Sunday, October 17, 2010

Why winds are slowing

Joseph Milton in Nature News: Increasing amounts of vegetation could be causing up to 60% of a slowing in wind speed across the Northern Hemisphere, according to researchers analysing three decades of wind-speed data in Nature Geoscience1 today.

The decline is a potential concern for wind-turbine efficiency. But researchers cannot tell whether the effect, an average 10% slowdown, will make much difference to wind turbines — the slowing winds measured are at 10 metres above the ground, whereas turbines operate at 50–100 metres up, where there is little global data.

Several previous regional studies looking at the United States, Australia, China and parts of Europe have shown decreasing wind speeds just above the planet's surface. Climate change, afforestation and urban development had been mooted as possible causes. But, says Robert Vautard, at the University of Versailles Saint Quentin in Yvelines, France, "people always said the data were rubbish. There was no quality-controlled global archive of data."

…Changing patterns of atmospheric circulation at high altitudes have previously been blamed for slowing wind speeds — as air temperatures and pressures in different parts of the atmosphere shift with a gradually heating Earth. But Vautard and his team say that only 10–50% of the change they observed could be explained by current understanding of how changes in high-altitude circulation affect surface wind speeds.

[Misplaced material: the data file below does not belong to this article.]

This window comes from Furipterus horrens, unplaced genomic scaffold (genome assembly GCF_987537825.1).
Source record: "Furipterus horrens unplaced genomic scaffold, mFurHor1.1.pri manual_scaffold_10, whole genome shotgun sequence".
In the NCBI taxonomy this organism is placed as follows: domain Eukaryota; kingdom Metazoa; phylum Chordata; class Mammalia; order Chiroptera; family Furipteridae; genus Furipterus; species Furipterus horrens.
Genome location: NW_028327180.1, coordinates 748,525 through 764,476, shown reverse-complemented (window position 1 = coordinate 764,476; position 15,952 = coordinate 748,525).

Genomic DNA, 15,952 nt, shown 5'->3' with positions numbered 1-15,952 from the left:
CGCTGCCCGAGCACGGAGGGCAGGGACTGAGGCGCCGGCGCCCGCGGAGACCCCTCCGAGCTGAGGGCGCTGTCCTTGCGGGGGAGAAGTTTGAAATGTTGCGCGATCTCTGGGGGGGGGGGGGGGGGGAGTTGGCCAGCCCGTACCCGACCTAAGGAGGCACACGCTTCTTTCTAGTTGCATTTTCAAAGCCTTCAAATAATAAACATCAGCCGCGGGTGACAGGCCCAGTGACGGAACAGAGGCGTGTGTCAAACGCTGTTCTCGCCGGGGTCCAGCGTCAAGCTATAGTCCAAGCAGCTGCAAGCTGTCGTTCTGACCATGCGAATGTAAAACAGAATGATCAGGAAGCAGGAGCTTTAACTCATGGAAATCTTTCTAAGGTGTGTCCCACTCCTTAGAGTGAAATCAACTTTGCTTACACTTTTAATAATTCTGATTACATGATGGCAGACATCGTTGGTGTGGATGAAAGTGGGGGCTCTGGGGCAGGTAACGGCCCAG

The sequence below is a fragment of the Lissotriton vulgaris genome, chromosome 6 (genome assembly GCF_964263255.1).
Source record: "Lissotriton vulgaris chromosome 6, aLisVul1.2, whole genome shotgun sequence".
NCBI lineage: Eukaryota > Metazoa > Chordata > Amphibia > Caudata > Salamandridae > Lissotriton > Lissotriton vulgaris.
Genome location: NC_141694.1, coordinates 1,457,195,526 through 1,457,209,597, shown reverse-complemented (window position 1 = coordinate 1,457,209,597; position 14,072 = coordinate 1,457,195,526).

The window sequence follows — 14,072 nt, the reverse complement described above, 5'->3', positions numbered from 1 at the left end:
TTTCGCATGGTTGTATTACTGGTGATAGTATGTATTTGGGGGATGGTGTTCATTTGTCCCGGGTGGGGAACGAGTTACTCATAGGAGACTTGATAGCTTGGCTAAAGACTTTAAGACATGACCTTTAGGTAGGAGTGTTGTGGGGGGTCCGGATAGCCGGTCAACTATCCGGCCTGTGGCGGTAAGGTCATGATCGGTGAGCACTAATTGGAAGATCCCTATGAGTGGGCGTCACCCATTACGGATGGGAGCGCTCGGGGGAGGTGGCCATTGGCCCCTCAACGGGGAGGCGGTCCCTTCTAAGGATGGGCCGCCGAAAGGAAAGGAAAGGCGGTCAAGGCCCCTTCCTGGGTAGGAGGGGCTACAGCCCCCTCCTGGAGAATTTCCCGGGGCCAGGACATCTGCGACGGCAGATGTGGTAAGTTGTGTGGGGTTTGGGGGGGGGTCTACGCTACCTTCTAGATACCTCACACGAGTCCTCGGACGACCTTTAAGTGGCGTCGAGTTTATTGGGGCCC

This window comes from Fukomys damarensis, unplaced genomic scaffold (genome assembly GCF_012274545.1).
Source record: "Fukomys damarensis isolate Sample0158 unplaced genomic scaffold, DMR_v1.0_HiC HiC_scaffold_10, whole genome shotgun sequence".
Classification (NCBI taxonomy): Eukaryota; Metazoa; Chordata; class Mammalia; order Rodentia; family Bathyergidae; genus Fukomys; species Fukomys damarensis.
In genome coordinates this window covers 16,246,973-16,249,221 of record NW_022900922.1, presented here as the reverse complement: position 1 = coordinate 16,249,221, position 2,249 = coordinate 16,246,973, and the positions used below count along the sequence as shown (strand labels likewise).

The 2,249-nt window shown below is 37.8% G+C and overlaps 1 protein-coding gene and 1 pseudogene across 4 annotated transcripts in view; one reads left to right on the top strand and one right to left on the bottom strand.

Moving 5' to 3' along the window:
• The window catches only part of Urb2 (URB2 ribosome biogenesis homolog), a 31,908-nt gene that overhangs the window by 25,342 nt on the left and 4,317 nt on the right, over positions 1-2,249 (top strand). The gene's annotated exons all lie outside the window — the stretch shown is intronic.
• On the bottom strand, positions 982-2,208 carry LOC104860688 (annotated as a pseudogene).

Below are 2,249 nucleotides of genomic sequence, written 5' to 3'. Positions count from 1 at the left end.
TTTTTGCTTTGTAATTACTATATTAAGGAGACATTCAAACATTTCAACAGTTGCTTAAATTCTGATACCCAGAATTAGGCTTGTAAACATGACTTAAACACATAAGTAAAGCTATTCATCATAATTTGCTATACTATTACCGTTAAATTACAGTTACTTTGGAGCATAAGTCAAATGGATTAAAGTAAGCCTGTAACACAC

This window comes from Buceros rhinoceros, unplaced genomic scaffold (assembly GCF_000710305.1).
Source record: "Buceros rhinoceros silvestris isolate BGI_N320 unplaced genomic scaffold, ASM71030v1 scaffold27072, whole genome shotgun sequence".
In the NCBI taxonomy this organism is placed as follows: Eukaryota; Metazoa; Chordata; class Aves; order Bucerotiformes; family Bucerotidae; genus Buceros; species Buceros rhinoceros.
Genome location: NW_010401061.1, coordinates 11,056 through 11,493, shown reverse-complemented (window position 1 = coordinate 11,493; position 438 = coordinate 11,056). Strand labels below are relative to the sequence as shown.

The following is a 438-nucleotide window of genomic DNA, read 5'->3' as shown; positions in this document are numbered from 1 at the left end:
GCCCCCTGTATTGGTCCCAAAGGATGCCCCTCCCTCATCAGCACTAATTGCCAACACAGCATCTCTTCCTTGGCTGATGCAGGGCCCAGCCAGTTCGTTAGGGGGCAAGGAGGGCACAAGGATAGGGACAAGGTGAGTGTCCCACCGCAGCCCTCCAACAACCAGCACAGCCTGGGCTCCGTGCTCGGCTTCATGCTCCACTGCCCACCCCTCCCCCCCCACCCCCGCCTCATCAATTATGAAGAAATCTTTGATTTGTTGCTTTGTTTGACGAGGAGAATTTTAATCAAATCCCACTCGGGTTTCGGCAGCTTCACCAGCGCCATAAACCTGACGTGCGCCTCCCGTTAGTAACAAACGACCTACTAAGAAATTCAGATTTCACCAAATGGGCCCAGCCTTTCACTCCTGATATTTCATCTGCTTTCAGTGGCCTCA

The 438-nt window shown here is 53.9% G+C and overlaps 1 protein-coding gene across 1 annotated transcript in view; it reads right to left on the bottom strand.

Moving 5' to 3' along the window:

…Increased vegetation — resulting from ex-agricultural land becoming overgrown, afforestation and changing landscape-management practices — could account for 25–60% of the observed stilling in wind speed, says Vautard. The researchers used satellite images to estimate increases in the volume and height of vegetation, and computer climate models to see how this would affect wind speed. "We need further investigation of whether afforestation affects wind speeds," he says, "but it's almost certainly having an effect."…

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